2) what often goes on in terms of "scientific" accounts is a cartoony-filling-in-the-gaps account - what Schaeffer warned against as asking "what is the most Genesis 1-11 could mean?" rather than "what is the least Genesis 1-11 must mean?". It's obvious that those who had thought least about things had found christian redemption, moral meaning, values, jesus christ as the last adam, love and hope, a God who speaks to and loves them personally in the same bill/community as views on sexuality, the age of the universe and even the grand canyon. These ought obviously be untangled & in some cases untied. The bible says nothing about all sorts of things. In Schaeffer's words, "it is a highly efficient book" - a book to make one wise for salvation through jesus christ (2 tim 3); which throws far more interesting questions up about the flood or the days or the light - which centre on Jesus and not on geology.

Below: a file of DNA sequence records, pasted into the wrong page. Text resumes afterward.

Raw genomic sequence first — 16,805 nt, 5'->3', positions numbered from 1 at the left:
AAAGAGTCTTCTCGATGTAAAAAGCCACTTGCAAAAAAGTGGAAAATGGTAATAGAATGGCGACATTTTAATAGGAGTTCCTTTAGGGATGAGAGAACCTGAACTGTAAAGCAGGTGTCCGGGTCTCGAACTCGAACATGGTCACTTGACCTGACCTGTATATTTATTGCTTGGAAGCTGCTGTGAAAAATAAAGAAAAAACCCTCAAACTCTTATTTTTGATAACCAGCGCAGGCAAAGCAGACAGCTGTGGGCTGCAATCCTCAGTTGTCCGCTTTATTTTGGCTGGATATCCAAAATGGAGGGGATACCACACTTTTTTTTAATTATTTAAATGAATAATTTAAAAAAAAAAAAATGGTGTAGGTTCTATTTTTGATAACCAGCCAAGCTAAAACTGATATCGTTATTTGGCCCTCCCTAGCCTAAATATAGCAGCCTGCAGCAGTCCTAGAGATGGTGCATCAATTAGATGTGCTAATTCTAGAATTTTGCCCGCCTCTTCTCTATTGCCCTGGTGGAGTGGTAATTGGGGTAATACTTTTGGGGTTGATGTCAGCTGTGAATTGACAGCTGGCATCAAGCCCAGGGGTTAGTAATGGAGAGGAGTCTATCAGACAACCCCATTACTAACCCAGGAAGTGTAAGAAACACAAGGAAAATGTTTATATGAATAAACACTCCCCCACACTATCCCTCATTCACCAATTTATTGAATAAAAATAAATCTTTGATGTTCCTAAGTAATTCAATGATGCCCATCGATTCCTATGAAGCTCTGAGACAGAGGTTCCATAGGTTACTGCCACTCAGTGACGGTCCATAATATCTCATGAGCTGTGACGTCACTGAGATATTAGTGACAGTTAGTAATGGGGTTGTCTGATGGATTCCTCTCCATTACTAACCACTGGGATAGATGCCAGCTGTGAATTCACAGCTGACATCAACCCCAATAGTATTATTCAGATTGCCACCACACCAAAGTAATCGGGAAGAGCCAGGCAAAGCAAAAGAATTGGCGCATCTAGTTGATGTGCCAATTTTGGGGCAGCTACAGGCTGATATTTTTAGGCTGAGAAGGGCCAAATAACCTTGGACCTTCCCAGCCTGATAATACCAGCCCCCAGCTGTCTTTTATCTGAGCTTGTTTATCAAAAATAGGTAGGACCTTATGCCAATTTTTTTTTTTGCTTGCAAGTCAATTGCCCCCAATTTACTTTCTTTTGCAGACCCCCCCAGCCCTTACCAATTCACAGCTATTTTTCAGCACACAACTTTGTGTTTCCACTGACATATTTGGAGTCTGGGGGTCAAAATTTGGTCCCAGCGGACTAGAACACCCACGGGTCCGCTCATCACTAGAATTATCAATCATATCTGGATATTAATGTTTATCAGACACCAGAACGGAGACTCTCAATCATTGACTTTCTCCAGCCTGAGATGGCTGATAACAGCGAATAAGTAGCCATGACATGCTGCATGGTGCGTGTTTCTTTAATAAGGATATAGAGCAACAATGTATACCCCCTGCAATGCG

3) I noticed to that extent that Jojo had a very salutary remark - "none of that argument up there is what Jesus was about". By contrast, Phil was caught between a rock and a hard place, and in the name of passion for the truth, seemed to have no good news for the unbelievers (in creation not christ). I felt for Sam.

  3. Will check it out on iplayer!

    I don't know Andrew Wilson, but did read the article you linked to. I disagree that he 'ably shows the question is complex':

    He just contrasts Ken Ham against Richard Dawkins :/ Maybe this is also 'something of a fools errand'?!

    Anyway, may I also suggest as a stop off on our road trip.

  4. @Steve. I linked to a series by Andrew - who fwiw I think is basically on the same sort of page as biologos, certainly pretty close to Keller. He examines 10 models here: 10 models on creation and science